What exactly is a crowd-pleasing scent? That may seem a matter of debate, since an aroma’s appeal can be quite subjective. But there are definite strategies to follow. Read on for five guidelines for creating a pleasant home scent for prospective buyers.

 

1. Start with a deep clean.
Cleaning your home when prepping it for sale means scrubbing the nooks and crannies of all hard surfaces until they shine, as well as washing or vacuuming all fabric items, such as bedding and drapes. This heavy-duty cleaning approach should eliminate minor unwanted odors and introduce a clean, refreshing scent throughout each room.
Try using unscented or subtly scented cleaning products — those that are plant-based or eco-friendly and natural can be good choices. If you do use ammonia- or bleach-based cleansers, look for ones infused with fresh scents like lemon to help negate the harsh chemical smell.
For carpets and rugs, a good vacuuming or steam cleaning should do the trick. Unless you’re on a mission to remove heavy pet odors, try not to use perfumed rug shampoos, since the heavy detergent odors tend to linger.
2. Eliminate food and pet odors.
Whether you’re a cat lover or a gourmand, you may no longer notice the odors from pets or cooked food in your home. But for a potential buyer, these smells are at the very least distracting, and in some cases may even be offensive. Remember, buyers are there to view your home and — hopefully — to imagine themselves living in it. You don’t want them focusing on any unwanted odors. To gauge whether such odors are noticeable in your home, ask a friend whom you can trust to tell you the truth.

In the case of food, it typically takes a couple of days for the smell to disappear after you’ve cooked something that has a pungent aroma. As a rule of thumb, try not to cook with pungent ingredients for four days prior to a showing. But if you regularly cook with such foods — again, rely on that trusted friend to let you know if any smells are lingering — more drastic measures may be needed. Options include having a professional steam-clean your upholstery and carpets and deep cleaning the kitchen with a fresh lemon cleanser. Another great way to remove food odors is to simmer coffee beans in a pot on the stove. Also, be sure to keep your spices in sealed containers. If possible, air out the home by keeping the windows open for several hours a day.
Eliminating pet smells might require a bit more than a deep cleaning. These odors often live in carpet, rugs and upholstered furniture. Popular carpet or upholstery cleansers might just mask the smell instead of eliminating it.
For heavy pet smells, I recommend having your carpets and upholstered items professionally steam-cleaned well in advance of your first showing. This will give any lingering detergent smells time to fade. If steam cleaning doesn’t get rid of the odors, replacing a still-smelly item with a non-upholstered version will go a long way toward making your home more appealing to a buyer.
One more tip: Be sure to remove your dog bed or litter box before a showing
3. Keep it fresh and simple.

When it comes to choosing a scent to permeate your home, refrain from breaking out the potpourri — and forget the conventional wisdom about freshly baked cookies. Instead, take the advice of professionals like Eric Spangenberg, dean of the University of California, Irvine Paul Merage School of Business. He cautions against using complex or mingled scents, because his research suggests that people can be distracted by a mixture of smells — they subconsciously spend a portion of their cognitive energy trying to identify the scent.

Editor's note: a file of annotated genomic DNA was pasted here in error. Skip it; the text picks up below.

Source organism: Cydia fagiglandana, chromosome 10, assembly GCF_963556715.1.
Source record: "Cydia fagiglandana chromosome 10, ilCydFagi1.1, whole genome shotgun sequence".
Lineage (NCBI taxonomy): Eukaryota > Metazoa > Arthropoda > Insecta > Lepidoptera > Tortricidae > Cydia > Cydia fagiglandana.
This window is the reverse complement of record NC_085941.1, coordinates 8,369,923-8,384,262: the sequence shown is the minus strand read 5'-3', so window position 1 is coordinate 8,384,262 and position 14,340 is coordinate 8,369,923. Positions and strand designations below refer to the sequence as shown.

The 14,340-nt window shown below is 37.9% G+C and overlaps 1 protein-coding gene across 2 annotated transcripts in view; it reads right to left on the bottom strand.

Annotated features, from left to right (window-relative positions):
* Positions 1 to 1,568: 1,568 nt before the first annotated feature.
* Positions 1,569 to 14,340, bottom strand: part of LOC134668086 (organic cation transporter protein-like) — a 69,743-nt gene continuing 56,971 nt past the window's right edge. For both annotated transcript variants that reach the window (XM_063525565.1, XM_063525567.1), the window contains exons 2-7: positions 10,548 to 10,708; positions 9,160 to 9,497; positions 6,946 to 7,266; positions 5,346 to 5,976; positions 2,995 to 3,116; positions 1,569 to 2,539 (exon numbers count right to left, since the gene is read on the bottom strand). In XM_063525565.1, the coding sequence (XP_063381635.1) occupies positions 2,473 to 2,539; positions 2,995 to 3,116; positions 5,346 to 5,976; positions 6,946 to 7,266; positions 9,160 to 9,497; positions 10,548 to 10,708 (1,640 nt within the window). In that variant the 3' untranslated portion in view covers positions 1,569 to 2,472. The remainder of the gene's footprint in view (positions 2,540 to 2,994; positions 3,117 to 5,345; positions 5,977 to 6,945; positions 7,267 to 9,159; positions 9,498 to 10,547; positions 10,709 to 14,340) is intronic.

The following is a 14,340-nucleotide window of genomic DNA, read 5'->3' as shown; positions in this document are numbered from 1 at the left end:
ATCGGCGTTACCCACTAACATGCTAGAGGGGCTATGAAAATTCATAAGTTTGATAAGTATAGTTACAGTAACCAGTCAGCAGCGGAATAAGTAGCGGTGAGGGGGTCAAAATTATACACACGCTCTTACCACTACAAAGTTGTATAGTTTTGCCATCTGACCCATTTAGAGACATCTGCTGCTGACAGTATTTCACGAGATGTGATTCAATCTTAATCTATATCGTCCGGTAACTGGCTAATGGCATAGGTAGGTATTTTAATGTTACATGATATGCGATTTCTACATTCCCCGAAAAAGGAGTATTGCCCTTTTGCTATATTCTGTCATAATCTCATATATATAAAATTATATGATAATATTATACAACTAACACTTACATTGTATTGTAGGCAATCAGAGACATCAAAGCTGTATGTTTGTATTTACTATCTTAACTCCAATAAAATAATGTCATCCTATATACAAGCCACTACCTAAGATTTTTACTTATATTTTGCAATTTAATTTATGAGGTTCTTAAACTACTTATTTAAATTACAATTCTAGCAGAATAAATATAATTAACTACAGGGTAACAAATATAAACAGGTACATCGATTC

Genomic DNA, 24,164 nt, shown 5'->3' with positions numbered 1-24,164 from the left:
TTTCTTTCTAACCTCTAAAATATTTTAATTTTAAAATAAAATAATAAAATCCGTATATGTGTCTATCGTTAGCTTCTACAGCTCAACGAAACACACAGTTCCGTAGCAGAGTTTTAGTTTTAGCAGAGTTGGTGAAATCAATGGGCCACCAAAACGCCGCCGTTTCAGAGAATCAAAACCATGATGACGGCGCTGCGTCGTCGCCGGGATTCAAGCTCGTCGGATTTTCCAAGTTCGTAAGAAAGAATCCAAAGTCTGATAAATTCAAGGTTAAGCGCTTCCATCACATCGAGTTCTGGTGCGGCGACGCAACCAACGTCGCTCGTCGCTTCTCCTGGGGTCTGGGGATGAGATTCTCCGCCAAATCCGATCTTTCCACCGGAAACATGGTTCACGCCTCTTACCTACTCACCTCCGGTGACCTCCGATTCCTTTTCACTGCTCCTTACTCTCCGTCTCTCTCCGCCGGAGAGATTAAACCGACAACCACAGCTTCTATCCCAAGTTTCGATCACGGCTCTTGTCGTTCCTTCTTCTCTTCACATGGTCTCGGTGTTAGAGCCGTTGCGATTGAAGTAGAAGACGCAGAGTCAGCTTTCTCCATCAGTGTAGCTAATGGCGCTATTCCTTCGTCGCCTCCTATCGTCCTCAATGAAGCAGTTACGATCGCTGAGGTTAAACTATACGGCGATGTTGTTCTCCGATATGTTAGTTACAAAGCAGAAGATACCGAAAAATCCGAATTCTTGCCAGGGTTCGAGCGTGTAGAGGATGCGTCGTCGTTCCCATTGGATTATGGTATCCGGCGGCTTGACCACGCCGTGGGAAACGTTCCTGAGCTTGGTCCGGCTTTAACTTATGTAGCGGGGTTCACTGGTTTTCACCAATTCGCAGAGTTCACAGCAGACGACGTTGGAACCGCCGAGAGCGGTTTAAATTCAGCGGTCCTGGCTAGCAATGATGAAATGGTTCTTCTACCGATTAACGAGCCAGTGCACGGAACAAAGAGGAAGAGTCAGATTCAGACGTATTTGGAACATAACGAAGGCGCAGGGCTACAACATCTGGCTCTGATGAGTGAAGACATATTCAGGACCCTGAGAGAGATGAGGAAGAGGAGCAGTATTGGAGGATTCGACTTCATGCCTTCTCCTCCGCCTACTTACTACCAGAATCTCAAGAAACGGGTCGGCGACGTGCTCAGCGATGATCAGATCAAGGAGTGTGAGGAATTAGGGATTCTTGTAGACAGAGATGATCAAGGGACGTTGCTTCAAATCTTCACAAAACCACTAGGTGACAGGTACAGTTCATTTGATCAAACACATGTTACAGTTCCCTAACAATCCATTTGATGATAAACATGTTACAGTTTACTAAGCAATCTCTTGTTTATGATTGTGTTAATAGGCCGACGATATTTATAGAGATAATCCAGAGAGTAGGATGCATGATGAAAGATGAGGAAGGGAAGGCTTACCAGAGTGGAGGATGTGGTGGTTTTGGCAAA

Spangenberg advises sticking with one simple scent, and according to the Wall Street Journal, the following are some of his top choices for open houses: orange, lemon, basil, tea, cedar, pine, vanilla and cinnamon.

 

 

Whether you choose to introduce a scent via reed diffuser, candle or fresh ingredients, make sure no other scent is mixed with it. Lemon should not be mixed with orange, for example. This will allow your potential home buyer to stay focused on the task at hand.
4. Less is more.

Introducing a simple scent to your home-staging efforts doesn’t necessarily mean you can drench the home in that one smell. Remember, less is more: You want potential buyers to appreciate the home, not be bowled over by an overwhelming smell of lemons.

 

One way to achieve a subtle scent is to use just one reed in a diffuser. Alternatively, if you select a scented candle, burn it briefly before the open house starts. Look to organic scented products — as opposed to synthetic alternatives — as they tend to be more muted and give off less of a chemical smell.
5. Let the scent reflect the space.

Finally, select a scent that is appropriate for the general environment and aesthetic of the home. For example, if you have a lot of wooden beams and walls, cedar might enhance the ambience.
If there’s no noteworthy natural feature nearby, don’t worry. For your clean and sparkling-white kitchen, a crisp lemon scent would certainly convey an uplifting feeling to a buyer. In other words, choose a scent that speaks to the general feeling of the home and underscores its positive attributes.
To read more tips on staging your home, check out these other Houzz articles:

See More Perfectly Staged Kitchens

Learn More Clever Strategies From Home Staging Professionals
9 Smells You Actually Want in Your Home

Get Your Home Market-Ready


We’re always on the hunt for tips and advice to help our buyers, sellers, and future clients. Today, we found a great infographic on Pinterest for current or future sellers. Below is a guide put together by the Real Estate Staging Association that outlines some tips for getting your home ready for the housing market. It includes ideas for organization, repairs, and how to present your home to buyers in the most appealing ways. To see more tips like these, check out our board dedicated to buyers & sellers.